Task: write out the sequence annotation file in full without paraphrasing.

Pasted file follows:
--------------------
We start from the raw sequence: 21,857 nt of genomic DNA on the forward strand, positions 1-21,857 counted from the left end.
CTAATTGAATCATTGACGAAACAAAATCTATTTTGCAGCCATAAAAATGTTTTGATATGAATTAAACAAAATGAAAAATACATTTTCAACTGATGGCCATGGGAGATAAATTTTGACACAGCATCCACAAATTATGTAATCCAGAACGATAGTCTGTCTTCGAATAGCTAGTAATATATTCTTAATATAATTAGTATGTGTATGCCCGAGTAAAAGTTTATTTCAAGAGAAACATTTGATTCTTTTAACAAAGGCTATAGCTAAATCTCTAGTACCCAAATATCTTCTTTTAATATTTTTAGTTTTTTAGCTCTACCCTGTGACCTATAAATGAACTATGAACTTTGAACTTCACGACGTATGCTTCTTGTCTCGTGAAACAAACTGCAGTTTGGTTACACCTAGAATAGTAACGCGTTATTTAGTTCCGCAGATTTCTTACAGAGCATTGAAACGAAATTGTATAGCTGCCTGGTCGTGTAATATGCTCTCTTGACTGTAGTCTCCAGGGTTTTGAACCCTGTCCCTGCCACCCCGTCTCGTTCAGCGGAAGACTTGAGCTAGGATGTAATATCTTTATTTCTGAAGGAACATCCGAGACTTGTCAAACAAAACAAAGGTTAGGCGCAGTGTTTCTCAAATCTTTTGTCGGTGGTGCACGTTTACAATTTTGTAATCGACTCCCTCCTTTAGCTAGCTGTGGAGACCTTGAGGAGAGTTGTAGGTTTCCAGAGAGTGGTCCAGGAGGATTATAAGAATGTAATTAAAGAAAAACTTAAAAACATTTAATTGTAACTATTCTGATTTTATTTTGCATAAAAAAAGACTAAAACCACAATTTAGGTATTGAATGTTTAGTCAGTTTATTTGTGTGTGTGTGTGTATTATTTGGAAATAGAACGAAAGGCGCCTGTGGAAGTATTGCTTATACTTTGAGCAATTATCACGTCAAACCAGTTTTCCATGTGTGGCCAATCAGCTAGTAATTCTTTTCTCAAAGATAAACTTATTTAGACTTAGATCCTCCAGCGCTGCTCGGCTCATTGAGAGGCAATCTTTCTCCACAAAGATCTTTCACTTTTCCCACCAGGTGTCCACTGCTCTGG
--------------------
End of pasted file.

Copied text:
We start from the raw sequence: 21,857 nt of genomic DNA on the forward strand, positions 1-21,857 counted from the left end.
CTAATTGAATCATTGACGAAACAAAATCTATTTTGCAGCCATAAAAATGTTTTGATATGAATTAAACAAAATGAAAAATACATTTTCAACTGATGGCCATGGGAGATAAATTTTGACACAGCATCCACAAATTATGTAATCCAGAACGATAGTCTGTCTTCGAATAGCTAGTAATATATTCTTAATATAATTAGTATGTGTATGCCCGAGTAAAAGTTTATTTCAAGAGAAACATTTGATTCTTTTAACAAAGGCTATAGCTAAATCTCTAGTACCCAAATATCTTCTTTTAATATTTTTAGTTTTTTAGCTCTACCCTGTGACCTATAAATGAACTATGAACTTTGAACTTCACGACGTATGCTTCTTGTCTCGTGAAACAAACTGCAGTTTGGTTACACCTAGAATAGTAACGCGTTATTTAGTTCCGCAGATTTCTTACAGAGCATTGAAACGAAATTGTATAGCTGCCTGGTCGTGTAATATGCTCTCTTGACTGTAGTCTCCAGGGTTTTGAACCCTGTCCCTGCCACCCCGTCTCGTTCAGCGGAAGACTTGAGCTAGGATGTAATATCTTTATTTCTGAAGGAACATCCGAGACTTGTCAAACAAAACAAAGGTTAGGCGCAGTGTTTCTCAAATCTTTTGTCGGTGGTGCACGTTTACAATTTTGTAATCGACTCCCTCCTTTAGCTAGCTGTGGAGACCTTGAGGAGAGTTGTAGGTTTCCAGAGAGTGGTCCAGGAGGATTATAAGAATGTAATTAAAGAAAAACTTAAAAACATTTAATTGTAACTATTCTGATTTTATTTTGCATAAAAAAAGACTAAAACCACAATTTAGGTATTGAATGTTTAGTCAGTTTATTTGTGTGTGTGTGTGTATTATTTGGAAATAGAACGAAAGGCGCCTGTGGAAGTATTGCTTATACTTTGAGCAATTATCACGTCAAACCAGTTTTCCATGTGTGGCCAATCAGCTAGTAATTCTTTTCTCAAAGATAAACTTATTTAGACTTAGATCCTCCAGCGCTGCTCGGCTCATTGAGAGGCAATCTTTCTCCACAAAGATCTTTCACTTTTCCCACCAGGTGTCCACTGCTCTGG